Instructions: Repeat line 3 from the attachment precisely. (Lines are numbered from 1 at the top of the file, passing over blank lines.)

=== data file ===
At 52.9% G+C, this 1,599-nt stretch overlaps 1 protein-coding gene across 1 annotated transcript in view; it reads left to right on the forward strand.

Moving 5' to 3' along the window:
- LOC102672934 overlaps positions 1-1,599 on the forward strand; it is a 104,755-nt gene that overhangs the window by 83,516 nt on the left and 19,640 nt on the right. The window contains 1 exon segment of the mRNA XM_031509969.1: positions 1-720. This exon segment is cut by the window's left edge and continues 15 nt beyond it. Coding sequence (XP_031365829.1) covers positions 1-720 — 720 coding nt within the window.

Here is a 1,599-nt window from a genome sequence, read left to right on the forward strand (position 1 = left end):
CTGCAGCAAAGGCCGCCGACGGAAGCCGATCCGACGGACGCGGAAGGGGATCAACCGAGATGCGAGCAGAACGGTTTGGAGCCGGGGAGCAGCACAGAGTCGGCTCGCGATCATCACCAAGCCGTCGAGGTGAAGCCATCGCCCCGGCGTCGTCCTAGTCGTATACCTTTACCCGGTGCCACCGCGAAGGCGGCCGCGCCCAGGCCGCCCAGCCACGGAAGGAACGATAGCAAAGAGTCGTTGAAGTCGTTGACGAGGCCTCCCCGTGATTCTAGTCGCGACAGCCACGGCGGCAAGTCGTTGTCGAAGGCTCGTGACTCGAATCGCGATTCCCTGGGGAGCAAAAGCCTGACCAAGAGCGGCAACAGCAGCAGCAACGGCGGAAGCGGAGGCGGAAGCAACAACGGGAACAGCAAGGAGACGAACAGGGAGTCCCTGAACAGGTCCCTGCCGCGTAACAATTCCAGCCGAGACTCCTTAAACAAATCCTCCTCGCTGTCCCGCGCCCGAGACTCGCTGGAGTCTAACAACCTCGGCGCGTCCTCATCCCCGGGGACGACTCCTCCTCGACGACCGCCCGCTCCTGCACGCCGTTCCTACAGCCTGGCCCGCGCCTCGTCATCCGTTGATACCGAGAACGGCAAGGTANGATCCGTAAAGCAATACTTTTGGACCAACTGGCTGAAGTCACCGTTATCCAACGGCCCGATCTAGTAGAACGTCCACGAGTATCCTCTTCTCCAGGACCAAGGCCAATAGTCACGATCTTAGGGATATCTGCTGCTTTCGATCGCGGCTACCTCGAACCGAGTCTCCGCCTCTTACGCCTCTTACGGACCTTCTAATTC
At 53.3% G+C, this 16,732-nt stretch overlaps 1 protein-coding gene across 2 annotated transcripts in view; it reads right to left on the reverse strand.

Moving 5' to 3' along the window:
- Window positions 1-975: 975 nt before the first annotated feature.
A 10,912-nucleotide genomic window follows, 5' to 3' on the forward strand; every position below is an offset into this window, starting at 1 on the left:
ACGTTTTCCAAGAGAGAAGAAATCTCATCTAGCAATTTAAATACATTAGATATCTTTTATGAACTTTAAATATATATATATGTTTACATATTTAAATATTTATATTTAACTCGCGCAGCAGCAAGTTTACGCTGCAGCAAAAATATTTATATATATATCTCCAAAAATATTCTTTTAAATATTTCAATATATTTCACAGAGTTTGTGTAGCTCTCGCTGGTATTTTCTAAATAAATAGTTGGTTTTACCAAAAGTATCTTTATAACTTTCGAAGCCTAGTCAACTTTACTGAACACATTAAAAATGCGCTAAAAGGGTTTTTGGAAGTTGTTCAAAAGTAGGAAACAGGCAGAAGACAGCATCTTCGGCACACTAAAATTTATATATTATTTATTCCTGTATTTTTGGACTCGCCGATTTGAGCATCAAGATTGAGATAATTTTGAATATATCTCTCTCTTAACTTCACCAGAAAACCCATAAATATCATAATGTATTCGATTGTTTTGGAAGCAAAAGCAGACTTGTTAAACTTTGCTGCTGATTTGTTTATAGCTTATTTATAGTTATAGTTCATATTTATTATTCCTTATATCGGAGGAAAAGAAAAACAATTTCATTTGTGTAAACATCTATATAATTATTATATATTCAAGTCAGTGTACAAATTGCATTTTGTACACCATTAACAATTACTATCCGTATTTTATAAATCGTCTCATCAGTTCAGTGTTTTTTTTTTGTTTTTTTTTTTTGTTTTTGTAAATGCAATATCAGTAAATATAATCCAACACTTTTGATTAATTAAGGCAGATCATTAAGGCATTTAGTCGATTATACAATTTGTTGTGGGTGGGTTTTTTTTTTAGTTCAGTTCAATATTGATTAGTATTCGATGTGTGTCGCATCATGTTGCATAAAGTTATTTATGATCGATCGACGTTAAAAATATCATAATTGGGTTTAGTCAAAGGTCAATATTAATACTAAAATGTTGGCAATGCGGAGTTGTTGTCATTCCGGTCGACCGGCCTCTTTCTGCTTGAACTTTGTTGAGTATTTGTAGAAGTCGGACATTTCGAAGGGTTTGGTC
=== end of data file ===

- LOC102672934 overlaps positions 1-1,599 on the forward strand; it is a 104,755-nt gene that overhangs the window by 83,516 nt on the left and 19,640 nt on the right. The window contains 1 exon segment of the mRNA XM_031509969.1: positions 1-720. This exon segment is cut by the window's left edge and continues 15 nt beyond it. Coding sequence (XP_031365829.1) covers positions 1-720 — 720 coding nt within the window.